So, Winnicott joined the Q Camps staff in February 1940 as Medical Psychologist. He was involved in this role over the next sixteen months, until the partnership between Q Camps and Oxfordshire County Council – which did not take very long to become shaky –  broke down entirely, Market End House closed as an evacuation hostel for difficult to billet boys, and the Council opened a series of smaller hostels under Winnicott’s psychiatric oversight instead.  By inference it was at this point, in the Spring of 1941, that he met Clare Barron and their partnership began.

For the first four months of Winnicott’s involvement with Q he worked closely with David and Ruth Wills. During this period, Juniors and Seniors were both on site, and it is in this period that Winnicott’s  ‘growing smaller’ begins. As he said in his 1970 lecture, he could feel his brilliantly offered psychoanalytic interpretations of individual boys “fall on stony ground” with the staff, and, in a classic statement, “Rather quickly …learned that the therapy was being done in the institution, by the walls and the roof, by the glass conservatory which provided a target for bricks…”  The therapy “was being done by the cook, by the regularity of the arrival of food on the table, by the warm enough and perhaps warmly coloured bedspreads, by the efforts of David to maintain order in spite of shortage of staff and a constant sense of the futility of it all…” (Residential Care as Therapy in Deprivation and Delinquency (1984), p. 221).

The conflict and sense of futility led Wills to submit his resignation in a letter to the Clerk of the County Council on 15 April 1940, saying, “It occurs to me that in view of the numerous complaints you have received it may be quite other than an embarrassment to you to have my resignation in your hands.”  He left at the end of May when a successor had been appointed.

That those four months in which Wills and Winnicott worked together had not been futile is stressed time and time again in subsequent correspondence, reports and Q Camps Committee minutes. Marjorie Franklin wrote to Wills in June 1940 just after he’d left that Winnicott “somewhat comforted me by saying that the firm work you and he had done together in these 4 months was not merely introductory but that that type of child could be cured by the methods you and he used and it may have permanent fruits as well as research value.” To a Q Camps Committee meeting later in the month Winnicott “paid tribute to the very high value of Mr. Wills’ work at Bicester and expressed the opinion that the four months had not been merely a period of preparation but that definite cures had been effected and that more than half the cases had, in his opinion, probably benefited permanently.”  In September 1940 “Dr. Winnicott spoke at the committee of the value of David Wills’ pioneer work at Bicester.”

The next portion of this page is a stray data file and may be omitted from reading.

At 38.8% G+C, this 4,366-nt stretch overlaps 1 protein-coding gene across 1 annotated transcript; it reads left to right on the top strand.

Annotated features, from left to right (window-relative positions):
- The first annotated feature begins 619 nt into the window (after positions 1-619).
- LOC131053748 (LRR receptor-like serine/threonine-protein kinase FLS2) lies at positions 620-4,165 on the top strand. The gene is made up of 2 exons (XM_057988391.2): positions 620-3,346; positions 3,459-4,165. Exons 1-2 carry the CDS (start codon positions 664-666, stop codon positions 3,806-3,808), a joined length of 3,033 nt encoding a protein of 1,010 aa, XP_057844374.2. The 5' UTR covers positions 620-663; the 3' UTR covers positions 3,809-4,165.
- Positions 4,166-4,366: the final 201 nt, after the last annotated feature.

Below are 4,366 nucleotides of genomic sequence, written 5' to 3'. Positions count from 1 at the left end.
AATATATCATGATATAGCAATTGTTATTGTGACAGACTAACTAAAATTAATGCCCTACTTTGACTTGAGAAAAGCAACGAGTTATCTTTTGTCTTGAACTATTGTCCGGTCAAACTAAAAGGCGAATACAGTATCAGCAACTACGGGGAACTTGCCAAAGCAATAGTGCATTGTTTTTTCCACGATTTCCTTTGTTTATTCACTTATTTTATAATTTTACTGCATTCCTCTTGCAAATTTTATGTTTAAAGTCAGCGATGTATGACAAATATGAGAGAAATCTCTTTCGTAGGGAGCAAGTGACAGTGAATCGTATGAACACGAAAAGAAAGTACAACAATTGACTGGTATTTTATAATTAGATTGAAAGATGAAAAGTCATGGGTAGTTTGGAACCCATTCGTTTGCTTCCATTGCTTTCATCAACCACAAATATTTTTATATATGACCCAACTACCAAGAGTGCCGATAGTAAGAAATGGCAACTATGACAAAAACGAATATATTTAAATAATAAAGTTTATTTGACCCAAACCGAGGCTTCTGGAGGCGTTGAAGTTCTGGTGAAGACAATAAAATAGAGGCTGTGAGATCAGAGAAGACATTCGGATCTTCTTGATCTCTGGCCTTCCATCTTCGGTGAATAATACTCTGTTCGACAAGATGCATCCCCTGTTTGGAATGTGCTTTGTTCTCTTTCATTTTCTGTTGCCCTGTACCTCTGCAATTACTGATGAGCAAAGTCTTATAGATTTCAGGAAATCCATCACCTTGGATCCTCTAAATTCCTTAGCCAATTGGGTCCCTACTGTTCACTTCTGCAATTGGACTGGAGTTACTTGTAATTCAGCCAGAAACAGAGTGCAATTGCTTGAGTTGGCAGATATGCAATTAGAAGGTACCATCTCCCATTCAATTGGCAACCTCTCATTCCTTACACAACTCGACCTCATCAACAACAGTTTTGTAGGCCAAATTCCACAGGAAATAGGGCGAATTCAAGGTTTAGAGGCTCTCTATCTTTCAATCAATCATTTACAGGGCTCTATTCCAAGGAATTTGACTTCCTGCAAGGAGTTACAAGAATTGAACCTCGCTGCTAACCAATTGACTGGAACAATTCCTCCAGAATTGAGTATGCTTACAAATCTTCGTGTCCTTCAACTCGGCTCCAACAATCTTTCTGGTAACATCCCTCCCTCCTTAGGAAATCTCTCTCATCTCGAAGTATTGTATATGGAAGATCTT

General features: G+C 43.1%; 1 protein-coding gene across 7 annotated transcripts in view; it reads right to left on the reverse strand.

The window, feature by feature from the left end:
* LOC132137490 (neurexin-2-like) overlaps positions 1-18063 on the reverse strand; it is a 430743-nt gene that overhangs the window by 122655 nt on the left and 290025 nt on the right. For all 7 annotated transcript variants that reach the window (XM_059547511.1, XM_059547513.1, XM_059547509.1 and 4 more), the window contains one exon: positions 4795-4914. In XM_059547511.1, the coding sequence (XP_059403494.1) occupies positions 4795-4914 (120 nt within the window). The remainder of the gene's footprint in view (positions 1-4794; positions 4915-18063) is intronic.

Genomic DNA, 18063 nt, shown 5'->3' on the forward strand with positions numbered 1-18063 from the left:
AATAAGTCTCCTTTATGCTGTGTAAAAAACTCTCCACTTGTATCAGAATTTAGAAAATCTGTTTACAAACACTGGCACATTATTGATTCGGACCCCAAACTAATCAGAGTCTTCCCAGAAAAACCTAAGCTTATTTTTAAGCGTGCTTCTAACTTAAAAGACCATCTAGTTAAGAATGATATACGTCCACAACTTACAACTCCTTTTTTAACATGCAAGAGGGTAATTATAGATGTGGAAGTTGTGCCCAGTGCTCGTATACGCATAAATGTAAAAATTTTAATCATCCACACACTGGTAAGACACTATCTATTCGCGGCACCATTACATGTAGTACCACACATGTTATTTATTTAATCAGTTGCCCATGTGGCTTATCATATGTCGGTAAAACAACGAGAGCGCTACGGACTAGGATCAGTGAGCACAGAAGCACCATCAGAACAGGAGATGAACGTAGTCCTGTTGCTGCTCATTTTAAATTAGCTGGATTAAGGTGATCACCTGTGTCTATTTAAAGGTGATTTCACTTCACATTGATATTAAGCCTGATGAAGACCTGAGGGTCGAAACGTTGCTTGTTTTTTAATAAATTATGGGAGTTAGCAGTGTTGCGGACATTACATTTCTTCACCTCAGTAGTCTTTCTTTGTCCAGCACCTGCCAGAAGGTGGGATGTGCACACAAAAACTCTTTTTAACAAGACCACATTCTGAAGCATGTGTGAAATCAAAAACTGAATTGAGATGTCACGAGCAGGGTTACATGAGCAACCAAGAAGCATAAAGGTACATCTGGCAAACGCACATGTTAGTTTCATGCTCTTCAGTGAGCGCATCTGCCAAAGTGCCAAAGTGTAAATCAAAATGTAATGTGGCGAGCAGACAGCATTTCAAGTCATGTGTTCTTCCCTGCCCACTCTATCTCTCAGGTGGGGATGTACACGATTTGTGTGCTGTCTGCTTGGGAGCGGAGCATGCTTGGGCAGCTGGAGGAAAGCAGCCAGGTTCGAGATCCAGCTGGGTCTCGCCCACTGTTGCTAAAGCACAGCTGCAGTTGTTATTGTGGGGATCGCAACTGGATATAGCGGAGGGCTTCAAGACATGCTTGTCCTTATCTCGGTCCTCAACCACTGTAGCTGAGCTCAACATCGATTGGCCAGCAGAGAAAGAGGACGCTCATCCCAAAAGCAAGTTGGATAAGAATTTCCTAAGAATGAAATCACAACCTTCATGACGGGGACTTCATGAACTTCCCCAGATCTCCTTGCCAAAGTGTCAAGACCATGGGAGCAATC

Winnicott at Market End House: After Wills

When David and Ruth Wills left Bicester at the end of May 1940, Winnicott’s role at Bicester and within Q changed markedly, going well beyond working with and supporting the new superintendent and his wife (who did not themselves have experience of the kinds of children and methods Q Camps employed).

There were malicious and unfounded rumours circulating, for example, that Wills had taken kickbacks from local tradesmen and had left behind unpaid bills. It was Winnicott who challenged and dealt with these.

He and Denis Carroll – a leading member of the Q Camps Committee who later commanded Northfield Military Psychiatric Hospital at a critical juncture in the famous “experiments” there  – were responsible for interviewing the shortlist of candidates to replace the Wills, and when the experienced candidates preferred by the Q Camps Committee were rejected by the County’s Management Committee, Winnicott and Carroll convinced the Q Camps Committee to nevertheless stay in the project, at least on a trial basis.

Marjorie Franklin wrote, “In an exceedingly difficult and precarious period it would be difficult to exaggerate our indebtedness to Dr. Carroll and Dr. Winnicott.”  It also became Winnicott’s job to work closely with the couple who were appointed, the Cheales, offering his support and explaining, in Winnicott’s words, “the reasons for the bewildering things that happen in the management of anti-social types.”  Franklin wrote to Wills that in order to gain this experience, Winnicott had turned down paid employment elsewhere for the Ministry of Health, with Franklin describing the working relationship between Mr. Cheale and Winnicott as a “close and happy friendship… .”